Our travels in the area around Jacksonville bring us to many interesting places. Most of the Jews we meet have two things in common: They are sure they are the "only" Jews in the area, and have very little Jewish affiliation and knowledge. The welcome is all-in-all very pleasant. Most are intrigued at the sight of two Chassidic Jews at their doorstep and are interested in hearing more about their heritage.

Last week, we spent some time in Green Cove Springs, a place where - we are told - the KKK once had strong influence and power. We exhausted our list of contacts, save two.

This week we are concentrating on towns a few miles away, but we decided to go back to the two remaining addresses. At our first destination, the woman who opened the door introduced herself as a definitely-not-Jewish Lutheran. She kindly offered to take any literature we had, but clearly had no interest in them. Flattered by the offer, yet confident in our ability to find trash cans elsewhere, we declined and politely said our goodbyes.

The second house is on a dirt trail close to Black Creek, a rather-large body of water to be termed a creek. As we pull up to the house in our flashy orange car, a man driving by in a pickup truck slowed down to survey the scene. With a look of what appeared to be snobbish disapproval, he continues down the street. Unperturbed (or at least pretending to be), we walk up to the house. Nobody is home, except for the dog, who is staring at us curiously through the glass. Leaving a note at the door, we head back to our car.

The engine is already running, the air conditioner blasting refreshing respite from the balmy Floridian weather, and we're about to drive off. Suddenly, a car pulls into the driveway.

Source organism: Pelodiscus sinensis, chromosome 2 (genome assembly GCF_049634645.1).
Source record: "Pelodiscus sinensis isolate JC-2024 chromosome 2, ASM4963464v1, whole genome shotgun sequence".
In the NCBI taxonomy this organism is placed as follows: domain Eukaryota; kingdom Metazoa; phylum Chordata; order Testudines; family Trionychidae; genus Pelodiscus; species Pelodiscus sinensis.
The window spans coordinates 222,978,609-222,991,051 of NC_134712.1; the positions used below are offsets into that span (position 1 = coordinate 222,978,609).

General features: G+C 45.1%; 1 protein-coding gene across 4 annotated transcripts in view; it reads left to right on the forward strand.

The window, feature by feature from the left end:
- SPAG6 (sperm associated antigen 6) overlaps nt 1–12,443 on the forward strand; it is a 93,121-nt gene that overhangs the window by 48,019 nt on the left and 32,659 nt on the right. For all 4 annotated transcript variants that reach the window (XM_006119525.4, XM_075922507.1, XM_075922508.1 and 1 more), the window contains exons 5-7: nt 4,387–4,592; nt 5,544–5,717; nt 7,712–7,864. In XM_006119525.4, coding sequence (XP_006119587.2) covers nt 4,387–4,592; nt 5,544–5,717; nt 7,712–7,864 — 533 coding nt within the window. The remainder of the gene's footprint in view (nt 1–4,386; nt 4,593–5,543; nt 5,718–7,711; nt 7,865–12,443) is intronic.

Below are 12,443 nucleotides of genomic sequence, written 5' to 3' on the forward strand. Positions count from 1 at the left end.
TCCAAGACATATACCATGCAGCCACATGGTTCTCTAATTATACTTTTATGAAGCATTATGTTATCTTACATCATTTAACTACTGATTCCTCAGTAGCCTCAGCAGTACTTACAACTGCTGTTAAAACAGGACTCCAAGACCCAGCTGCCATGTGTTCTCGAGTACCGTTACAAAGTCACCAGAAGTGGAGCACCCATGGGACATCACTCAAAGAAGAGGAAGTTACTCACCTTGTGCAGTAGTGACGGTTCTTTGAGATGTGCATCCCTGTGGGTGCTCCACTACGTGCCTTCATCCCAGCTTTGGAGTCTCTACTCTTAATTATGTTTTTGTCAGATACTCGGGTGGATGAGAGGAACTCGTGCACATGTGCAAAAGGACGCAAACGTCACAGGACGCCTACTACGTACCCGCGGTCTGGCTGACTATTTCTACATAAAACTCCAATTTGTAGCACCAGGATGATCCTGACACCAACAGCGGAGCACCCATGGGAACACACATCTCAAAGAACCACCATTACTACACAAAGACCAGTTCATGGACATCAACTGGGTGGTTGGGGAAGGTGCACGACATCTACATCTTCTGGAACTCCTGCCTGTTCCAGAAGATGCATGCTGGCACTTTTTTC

A man jumps out and stops to talk to us.

Justin and his small child live in his parents' home. His father is not Jewish, and his mother doesn't really consider herself Jewish, but her mother, who is Jewish, sometimes attends synagogue. Of course, that makes Justin 100% Jewish. While he considers himself a member of the tribe, Justin never had a bar mitzvah, and he agrees to put on tefillin for the first time in his life.

As we conclude the Shema, Justin excuses himself and tells us that he left his child with someone at the creek. "I only came," he explains, "because this man came over to me at the creek and told me, 'some guys dressed up like Abraham Lincoln pulled up at your house in a bright orange car, and you may want to check them out.' As soon as I saw the Hebrew writing on your bumper sticker, I knew who you were."

Amazed as we were at the turn of events, we reminded him and ourselves how everything is orchestrated by G‑d. We came just as the pickup truck passed by, and the stranger’s suspicion turned out to be the means to an end: setting the scene for a Jew to do a mitzvah for the very first time.

Shmery (who does not much resemble old Abe) with one of our new friends.
Shmery (who does not much resemble old Abe) with one of our new friends.